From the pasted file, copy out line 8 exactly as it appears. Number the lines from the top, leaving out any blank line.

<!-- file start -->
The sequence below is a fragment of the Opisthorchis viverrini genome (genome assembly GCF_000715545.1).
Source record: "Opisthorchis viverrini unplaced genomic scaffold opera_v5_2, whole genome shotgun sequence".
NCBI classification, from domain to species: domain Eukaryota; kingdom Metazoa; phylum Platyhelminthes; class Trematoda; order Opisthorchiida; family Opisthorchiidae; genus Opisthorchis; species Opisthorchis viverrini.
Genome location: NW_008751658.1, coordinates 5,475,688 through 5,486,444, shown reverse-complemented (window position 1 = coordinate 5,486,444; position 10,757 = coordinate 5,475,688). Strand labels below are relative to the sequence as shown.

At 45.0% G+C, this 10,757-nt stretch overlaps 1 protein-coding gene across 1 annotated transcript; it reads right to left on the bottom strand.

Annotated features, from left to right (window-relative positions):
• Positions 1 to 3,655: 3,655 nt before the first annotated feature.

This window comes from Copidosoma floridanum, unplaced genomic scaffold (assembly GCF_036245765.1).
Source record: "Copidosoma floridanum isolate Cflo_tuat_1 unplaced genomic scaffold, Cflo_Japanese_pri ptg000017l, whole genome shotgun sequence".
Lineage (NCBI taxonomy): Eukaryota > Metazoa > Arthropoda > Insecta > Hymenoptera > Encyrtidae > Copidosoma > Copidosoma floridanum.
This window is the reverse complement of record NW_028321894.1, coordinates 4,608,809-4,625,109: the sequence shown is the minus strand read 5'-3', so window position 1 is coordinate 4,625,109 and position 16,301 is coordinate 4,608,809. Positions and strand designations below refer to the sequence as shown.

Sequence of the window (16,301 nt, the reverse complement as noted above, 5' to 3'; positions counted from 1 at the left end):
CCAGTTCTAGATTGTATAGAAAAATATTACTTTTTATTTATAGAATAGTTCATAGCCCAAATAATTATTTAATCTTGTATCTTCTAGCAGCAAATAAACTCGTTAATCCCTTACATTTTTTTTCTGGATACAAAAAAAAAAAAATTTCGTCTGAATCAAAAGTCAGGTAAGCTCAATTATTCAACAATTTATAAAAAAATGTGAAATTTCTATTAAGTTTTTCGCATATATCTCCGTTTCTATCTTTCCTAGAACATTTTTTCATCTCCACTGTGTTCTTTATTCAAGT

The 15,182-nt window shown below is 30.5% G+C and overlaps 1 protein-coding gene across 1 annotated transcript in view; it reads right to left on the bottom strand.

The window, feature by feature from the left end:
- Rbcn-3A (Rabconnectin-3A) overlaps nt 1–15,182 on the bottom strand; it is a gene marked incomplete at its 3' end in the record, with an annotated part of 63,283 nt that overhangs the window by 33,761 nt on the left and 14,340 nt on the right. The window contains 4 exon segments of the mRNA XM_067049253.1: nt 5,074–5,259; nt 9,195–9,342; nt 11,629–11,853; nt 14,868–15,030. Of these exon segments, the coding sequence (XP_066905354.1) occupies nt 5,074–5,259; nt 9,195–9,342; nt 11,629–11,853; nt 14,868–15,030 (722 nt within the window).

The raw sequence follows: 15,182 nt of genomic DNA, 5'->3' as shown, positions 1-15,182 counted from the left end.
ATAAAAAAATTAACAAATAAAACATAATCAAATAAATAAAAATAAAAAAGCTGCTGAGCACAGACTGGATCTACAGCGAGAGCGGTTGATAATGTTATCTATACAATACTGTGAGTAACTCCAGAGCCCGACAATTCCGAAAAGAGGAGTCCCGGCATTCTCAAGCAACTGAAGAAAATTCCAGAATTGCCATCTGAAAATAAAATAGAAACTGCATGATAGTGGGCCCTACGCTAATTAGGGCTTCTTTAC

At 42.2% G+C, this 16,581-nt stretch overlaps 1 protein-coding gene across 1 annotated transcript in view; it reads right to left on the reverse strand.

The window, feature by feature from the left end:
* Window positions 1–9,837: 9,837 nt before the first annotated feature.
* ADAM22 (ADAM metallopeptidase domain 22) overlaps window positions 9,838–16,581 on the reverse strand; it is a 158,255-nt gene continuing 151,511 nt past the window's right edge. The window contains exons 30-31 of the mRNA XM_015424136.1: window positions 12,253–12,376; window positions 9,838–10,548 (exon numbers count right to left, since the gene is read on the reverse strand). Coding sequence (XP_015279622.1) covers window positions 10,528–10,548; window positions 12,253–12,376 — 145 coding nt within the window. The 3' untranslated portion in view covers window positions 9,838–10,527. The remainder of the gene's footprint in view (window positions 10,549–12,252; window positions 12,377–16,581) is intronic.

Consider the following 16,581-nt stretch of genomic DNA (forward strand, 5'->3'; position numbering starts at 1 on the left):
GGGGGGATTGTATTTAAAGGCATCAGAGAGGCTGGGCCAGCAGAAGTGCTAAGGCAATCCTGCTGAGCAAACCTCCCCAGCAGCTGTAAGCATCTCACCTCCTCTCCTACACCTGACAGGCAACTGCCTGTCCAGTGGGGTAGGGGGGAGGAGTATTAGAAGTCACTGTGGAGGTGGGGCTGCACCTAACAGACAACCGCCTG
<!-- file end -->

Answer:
This window comes from Copidosoma floridanum, unplaced genomic scaffold (assembly GCF_036245765.1).